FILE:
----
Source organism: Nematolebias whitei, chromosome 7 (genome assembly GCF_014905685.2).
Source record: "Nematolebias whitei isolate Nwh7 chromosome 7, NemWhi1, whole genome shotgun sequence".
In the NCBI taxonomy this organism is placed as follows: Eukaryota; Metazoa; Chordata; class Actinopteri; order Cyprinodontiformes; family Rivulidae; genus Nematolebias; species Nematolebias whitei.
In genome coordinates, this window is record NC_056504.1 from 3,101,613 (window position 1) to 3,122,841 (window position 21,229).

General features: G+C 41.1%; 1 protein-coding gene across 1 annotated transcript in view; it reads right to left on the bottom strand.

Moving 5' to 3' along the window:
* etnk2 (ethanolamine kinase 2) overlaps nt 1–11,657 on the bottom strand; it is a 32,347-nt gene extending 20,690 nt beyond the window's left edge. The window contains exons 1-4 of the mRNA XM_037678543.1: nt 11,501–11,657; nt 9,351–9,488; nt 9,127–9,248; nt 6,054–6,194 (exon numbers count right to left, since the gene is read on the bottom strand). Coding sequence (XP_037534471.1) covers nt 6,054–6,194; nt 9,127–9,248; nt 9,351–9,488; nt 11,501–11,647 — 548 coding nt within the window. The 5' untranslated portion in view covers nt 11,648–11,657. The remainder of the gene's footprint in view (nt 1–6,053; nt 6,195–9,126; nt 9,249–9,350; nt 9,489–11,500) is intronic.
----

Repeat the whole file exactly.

Source organism: Nematolebias whitei, chromosome 7 (genome assembly GCF_014905685.2).
Source record: "Nematolebias whitei isolate Nwh7 chromosome 7, NemWhi1, whole genome shotgun sequence".
In the NCBI taxonomy this organism is placed as follows: Eukaryota; Metazoa; Chordata; class Actinopteri; order Cyprinodontiformes; family Rivulidae; genus Nematolebias; species Nematolebias whitei.
In genome coordinates, this window is record NC_056504.1 from 3,101,613 (window position 1) to 3,122,841 (window position 21,229).

General features: G+C 41.1%; 1 protein-coding gene across 1 annotated transcript in view; it reads right to left on the bottom strand.

Moving 5' to 3' along the window:
* etnk2 (ethanolamine kinase 2) overlaps nt 1–11,657 on the bottom strand; it is a 32,347-nt gene extending 20,690 nt beyond the window's left edge. The window contains exons 1-4 of the mRNA XM_037678543.1: nt 11,501–11,657; nt 9,351–9,488; nt 9,127–9,248; nt 6,054–6,194 (exon numbers count right to left, since the gene is read on the bottom strand). Coding sequence (XP_037534471.1) covers nt 6,054–6,194; nt 9,127–9,248; nt 9,351–9,488; nt 11,501–11,647 — 548 coding nt within the window. The 5' untranslated portion in view covers nt 11,648–11,657. The remainder of the gene's footprint in view (nt 1–6,053; nt 6,195–9,126; nt 9,249–9,350; nt 9,489–11,500) is intronic.